- Source of infections were Wendy’s restaurants in Indiana, Kentucky, Michigan, New York, Ohio, Pennsylvania
- Specific tainted food item undetermined
- 109 sickened by E. coli O157:H7
- 52 hospitalized
- 13 with acute kidney failure
- Illness date range July 26, 2022, to August 17, 2022
- Marler Clark clients to date – over 40
According to the CDC, public health and regulatory officials in several states, the U.S. Food and Drug Administration (FDA), and the U.S. Department of Agriculture’s Food Safety and Inspection Service (USDA-FSIS) investigated a multistate outbreak of E. coli O157:H7 infections but were unable to confirm the food source.
Investigators could not confirm romaine lettuce as the source of this outbreak. This is partly because the Wendy’s meals eaten by sick people had many similar ingredients. Additionally, there were no laboratory or traceback data that could confirm romaine lettuce as the source. As of October 4, 2022, this outbreak is over.
A total of 109 people infected with the outbreak strain of E. coli O157:H7 were reported from 6 states. Indiana 11, Kentucky 2, Michigan 67, New York 1, Ohio 24, Pennsylvania 4.
Illnesses started on dates ranging from July 26, 2022, to August 17, 2022.
Sick people ranged in age from 1 to 94 years, with a median age of 22 years, and 55% were male. Of 97 people with information available, 52 were hospitalized and 13 developed hemolytic uremic syndrome (HUS), a serious condition that can cause kidney failure. No deaths were reported.
The true number of sick people in this outbreak is likely much higher than the number reported, and the outbreak may not have been limited to the states with known illnesses. This is because many people recover without medical care and are not tested for E. coli.
State and local public health officials interviewed people about the foods they ate in the week before they got sick. Among 82 people with detailed food history, 68 (83%) reported eating at a Wendy’s restaurant in the week before their illness started. The Wendy’s restaurants where sick people ate were in Indiana, Kentucky, Michigan, New Jersey, Ohio, and Pennsylvania. People reported eating a variety of menu items, including burgers and sandwiches. Of 68 people with detailed information about what they ate at Wendy’s, 46 (68%) reported eating romaine lettuce served on burgers and sandwiches.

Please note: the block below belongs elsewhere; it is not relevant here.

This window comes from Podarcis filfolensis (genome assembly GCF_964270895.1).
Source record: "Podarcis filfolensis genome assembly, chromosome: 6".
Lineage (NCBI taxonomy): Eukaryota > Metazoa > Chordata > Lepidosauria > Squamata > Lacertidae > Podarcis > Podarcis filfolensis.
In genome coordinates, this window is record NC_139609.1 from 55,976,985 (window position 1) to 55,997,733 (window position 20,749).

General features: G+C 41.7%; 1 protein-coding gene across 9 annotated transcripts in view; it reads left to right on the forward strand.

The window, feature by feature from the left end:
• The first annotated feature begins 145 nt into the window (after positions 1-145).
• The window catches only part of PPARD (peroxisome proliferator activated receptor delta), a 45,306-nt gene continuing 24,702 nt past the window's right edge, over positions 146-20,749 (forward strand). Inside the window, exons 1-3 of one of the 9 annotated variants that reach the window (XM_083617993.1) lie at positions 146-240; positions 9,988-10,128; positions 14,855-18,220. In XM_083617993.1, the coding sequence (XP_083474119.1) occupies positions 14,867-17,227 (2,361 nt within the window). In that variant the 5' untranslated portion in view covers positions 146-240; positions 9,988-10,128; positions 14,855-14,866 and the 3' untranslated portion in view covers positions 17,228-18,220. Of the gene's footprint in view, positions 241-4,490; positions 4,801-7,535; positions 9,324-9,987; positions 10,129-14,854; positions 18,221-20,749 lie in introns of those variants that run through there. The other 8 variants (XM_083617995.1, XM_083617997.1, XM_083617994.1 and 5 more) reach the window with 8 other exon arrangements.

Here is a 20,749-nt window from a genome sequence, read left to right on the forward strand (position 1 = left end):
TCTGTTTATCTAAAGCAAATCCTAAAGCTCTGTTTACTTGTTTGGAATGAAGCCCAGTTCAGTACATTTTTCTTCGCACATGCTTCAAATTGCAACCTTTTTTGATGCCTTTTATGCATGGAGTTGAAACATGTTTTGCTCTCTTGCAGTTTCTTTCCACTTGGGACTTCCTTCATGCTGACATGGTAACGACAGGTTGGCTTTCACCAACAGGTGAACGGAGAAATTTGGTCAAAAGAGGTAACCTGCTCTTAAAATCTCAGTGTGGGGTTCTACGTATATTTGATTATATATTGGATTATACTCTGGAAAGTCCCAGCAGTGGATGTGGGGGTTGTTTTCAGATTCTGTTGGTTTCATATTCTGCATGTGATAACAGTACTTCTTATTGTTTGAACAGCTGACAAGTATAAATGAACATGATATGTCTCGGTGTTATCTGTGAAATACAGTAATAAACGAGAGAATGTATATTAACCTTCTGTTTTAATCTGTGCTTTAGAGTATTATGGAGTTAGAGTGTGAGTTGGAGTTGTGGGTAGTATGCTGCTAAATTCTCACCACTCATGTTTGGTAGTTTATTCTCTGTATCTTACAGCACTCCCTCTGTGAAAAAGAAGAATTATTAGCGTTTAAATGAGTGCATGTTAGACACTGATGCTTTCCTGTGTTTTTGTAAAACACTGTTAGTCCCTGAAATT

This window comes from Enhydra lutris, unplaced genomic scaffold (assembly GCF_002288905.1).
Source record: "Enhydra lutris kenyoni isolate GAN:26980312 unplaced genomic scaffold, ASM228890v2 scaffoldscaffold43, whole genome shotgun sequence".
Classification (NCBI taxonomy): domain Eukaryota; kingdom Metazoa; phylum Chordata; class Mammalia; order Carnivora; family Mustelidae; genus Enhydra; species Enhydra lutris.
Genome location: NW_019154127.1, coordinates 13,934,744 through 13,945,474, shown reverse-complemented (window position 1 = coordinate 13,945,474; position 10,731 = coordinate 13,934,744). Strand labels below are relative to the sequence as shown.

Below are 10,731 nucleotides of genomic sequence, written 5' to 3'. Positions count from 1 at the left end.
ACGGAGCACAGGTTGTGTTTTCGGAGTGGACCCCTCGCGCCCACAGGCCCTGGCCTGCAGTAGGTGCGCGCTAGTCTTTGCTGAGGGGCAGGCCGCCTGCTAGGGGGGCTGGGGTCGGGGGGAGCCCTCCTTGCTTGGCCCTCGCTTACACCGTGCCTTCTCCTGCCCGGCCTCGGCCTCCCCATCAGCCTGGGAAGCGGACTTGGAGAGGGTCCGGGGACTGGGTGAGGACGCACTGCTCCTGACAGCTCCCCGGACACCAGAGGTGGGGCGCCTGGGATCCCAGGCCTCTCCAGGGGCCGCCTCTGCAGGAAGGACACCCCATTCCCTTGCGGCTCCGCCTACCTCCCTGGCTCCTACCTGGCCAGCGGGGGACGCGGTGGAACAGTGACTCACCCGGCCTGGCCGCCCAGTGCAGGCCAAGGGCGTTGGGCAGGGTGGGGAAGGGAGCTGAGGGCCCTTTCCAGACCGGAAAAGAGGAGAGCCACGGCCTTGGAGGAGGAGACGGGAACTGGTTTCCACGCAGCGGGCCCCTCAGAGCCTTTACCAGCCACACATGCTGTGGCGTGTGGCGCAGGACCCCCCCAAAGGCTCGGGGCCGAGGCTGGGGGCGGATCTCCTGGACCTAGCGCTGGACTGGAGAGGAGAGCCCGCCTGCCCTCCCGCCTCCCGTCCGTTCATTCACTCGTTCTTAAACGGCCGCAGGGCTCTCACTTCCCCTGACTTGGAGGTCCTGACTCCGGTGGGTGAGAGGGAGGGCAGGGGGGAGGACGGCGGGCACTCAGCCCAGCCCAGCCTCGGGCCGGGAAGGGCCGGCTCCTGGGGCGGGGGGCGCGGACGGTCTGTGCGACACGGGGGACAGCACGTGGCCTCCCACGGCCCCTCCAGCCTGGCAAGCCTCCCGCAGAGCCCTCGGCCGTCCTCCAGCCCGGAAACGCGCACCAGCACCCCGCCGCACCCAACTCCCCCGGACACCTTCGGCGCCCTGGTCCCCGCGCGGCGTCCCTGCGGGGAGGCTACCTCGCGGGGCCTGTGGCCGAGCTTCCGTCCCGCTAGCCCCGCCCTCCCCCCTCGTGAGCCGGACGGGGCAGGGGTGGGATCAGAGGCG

Public health investigators used the PulseNet system to identify illnesses that were part of this outbreak. CDC PulseNet manages a national database of DNA fingerprints of bacteria that cause foodborne illnesses. DNA fingerprinting is performed on bacteria using a method called whole genome sequencing (WGS). WGS showed that bacteria from sick people’s samples were closely related genetically. This suggests that people got sick from eating the same food. Several food items were tested during the outbreak investigation, but the outbreak strain was not identified.
Marler Clark, The Food Safety Law Firm, is the nation’s leading law firm representing victims of E. coli outbreaks and hemolytic uremic syndrome (HUS). The E. coli lawyers of Marler Clark have represented thousands of victims of E. coli and other foodborne illness infections and have recovered over $850 Million for clients in the last 29 years. Marler Clark is the only law firm in the nation with a practice focused exclusively on foodborne illness litigation.